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As I pack up my bookshelves, I am struck by how seemingly random the collection of titles is. Sharing Success–Owning Failure: Preparing to Command in the Twenty-First Century Air Force and Setup: What the Air Force Did in Vietnam and Why are nestled in next to The Best Liberal Quotes Ever.

I have three different translations of the Bible, four different copies of the Book of Common Prayer, a 1982 Hymnal and a combination of the hymnal and prayerbook. These all are kept together with the 365 Tao, book of the I-Ching, and all of the various books on Jewish life and religious practice that we’ve accumulated over the last four years.

My USMLE Study guides and medical textbooks are right next to Herbal Healing for Women, a book on midwifery, and my collection of People’s Pharmacy volumes.

Then of course we run into what is left of my medieval studies library, significantly decreased from the huge stack I left college with. I’ve kept my favorites of the secondary source materials, mostly having to do with women, family structure, and pilgrimage, and most of the primary sources. My best art book, the treasure my parents tracked down for me as a Christmas present, has already found its way onto my sister’s bookshelf, where I can only assume it will get more use than where it sat collecting dust in my house.

The truth is that none of these books are contradictory in the slightest, although at first glance some of them certainly seem to be. They are a direct reflection of who I am and what my journey has been. I am often amused at the reaction people have when they learn something new about me that doesn’t fit with what they have previously determined — they find out I am in the military after hearing me talk about politics, or I say something startling about alternative medicine when they know I have allopathic medical training. I break people sometimes, and they don’t know quite how to handle it.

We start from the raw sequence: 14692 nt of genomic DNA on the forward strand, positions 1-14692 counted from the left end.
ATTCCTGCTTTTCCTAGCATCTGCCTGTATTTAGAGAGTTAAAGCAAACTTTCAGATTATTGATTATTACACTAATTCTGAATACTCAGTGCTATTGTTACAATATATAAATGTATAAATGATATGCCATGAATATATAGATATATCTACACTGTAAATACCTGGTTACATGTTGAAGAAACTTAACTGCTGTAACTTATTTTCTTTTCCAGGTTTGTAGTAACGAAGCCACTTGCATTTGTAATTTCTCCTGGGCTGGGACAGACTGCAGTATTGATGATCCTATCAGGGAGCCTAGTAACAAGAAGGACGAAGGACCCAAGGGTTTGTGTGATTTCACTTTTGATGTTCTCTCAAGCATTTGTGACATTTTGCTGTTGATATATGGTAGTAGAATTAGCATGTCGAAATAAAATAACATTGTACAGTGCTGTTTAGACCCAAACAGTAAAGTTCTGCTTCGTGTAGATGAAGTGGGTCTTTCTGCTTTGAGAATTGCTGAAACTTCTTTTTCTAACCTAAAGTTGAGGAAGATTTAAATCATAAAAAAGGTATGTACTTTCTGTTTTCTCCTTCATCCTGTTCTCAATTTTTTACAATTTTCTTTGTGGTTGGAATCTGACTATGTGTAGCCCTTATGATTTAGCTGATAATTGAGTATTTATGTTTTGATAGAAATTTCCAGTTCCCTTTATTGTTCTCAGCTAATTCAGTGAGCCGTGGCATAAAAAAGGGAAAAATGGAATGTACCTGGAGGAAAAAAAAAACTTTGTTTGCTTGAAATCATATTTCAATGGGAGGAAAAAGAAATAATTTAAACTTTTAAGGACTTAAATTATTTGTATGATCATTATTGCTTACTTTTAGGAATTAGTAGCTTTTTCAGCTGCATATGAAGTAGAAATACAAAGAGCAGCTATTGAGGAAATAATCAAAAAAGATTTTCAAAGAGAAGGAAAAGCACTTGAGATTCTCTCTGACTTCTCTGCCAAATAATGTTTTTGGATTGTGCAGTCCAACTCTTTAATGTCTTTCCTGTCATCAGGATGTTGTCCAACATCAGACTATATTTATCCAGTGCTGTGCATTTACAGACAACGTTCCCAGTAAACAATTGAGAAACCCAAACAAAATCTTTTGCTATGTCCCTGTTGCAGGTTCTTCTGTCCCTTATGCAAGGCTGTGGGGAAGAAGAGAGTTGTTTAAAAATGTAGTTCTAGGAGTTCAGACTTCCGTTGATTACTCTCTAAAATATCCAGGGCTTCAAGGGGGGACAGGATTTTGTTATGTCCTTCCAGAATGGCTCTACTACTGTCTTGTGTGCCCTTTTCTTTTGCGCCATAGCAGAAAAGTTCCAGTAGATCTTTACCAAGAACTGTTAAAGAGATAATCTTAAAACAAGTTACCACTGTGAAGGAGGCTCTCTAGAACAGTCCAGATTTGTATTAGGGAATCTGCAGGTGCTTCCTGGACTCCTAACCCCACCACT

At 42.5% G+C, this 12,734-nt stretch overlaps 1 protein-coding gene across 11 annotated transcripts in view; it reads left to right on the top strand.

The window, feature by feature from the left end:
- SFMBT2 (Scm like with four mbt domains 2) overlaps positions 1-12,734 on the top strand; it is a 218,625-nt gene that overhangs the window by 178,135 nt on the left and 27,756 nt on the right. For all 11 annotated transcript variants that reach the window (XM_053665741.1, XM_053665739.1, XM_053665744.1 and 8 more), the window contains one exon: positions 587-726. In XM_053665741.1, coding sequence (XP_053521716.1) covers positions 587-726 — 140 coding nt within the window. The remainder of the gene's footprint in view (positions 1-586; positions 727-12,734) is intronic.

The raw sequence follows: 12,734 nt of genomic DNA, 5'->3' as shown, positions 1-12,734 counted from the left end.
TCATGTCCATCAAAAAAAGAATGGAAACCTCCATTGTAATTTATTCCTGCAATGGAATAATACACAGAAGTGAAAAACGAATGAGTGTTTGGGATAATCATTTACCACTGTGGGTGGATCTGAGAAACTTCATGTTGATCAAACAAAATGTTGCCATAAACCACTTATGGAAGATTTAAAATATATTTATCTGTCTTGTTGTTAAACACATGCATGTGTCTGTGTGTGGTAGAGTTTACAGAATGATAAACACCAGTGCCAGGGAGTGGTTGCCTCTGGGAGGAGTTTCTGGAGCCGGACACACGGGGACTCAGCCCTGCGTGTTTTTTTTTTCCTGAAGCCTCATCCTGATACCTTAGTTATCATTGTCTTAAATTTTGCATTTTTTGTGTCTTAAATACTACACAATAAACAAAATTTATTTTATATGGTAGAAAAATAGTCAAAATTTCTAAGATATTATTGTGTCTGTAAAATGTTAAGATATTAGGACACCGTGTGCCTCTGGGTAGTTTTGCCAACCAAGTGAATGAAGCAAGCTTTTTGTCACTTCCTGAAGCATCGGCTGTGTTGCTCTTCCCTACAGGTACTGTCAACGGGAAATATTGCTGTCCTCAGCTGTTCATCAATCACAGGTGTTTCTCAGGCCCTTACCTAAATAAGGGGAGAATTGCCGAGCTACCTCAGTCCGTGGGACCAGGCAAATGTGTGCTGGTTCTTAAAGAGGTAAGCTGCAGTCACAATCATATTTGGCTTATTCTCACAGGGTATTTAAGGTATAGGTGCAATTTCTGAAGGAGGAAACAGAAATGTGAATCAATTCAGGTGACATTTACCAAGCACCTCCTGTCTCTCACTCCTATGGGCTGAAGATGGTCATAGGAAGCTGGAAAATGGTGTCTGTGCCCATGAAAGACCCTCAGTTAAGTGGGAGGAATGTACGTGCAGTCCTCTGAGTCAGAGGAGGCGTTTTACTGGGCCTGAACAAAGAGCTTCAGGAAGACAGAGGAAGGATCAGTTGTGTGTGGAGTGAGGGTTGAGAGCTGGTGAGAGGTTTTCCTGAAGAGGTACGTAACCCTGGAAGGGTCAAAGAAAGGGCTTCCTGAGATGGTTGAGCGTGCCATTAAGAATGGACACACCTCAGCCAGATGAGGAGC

Much like my books, I don’t fit neatly into a single box or categorization. I don’t think most people do, but I think all of us have a tendency to forget that. I want to try and remember not to make assumptions as we meet our new colleagues in the coming weeks; among other things, I don’t want to close doors before I even bother to realize they are there. I mean, why assume that the straight-laced future cardiologist doesn’t think Harry Potter rocks? Maybe she has a closet full of wizard’s robes and is just waiting for someone to give her the chance to be more than one-dimensional.

Or, perhaps she procrastinates from packing her house by waxing philosophical about what her library says about her. You know, hypothetically.


When I say that the events of this weekend were a decade in the making, I am not exaggerating. As I started to reflect on how long it has taken me to get here, I realized that it was almost exactly ten years ago that I was finishing my EMT-B certification and starting work in a rescue squad with one of my best friends. Out of that grew my decision to go to medical school, the post-baccalaureate pre-medical program, and a year of lab work.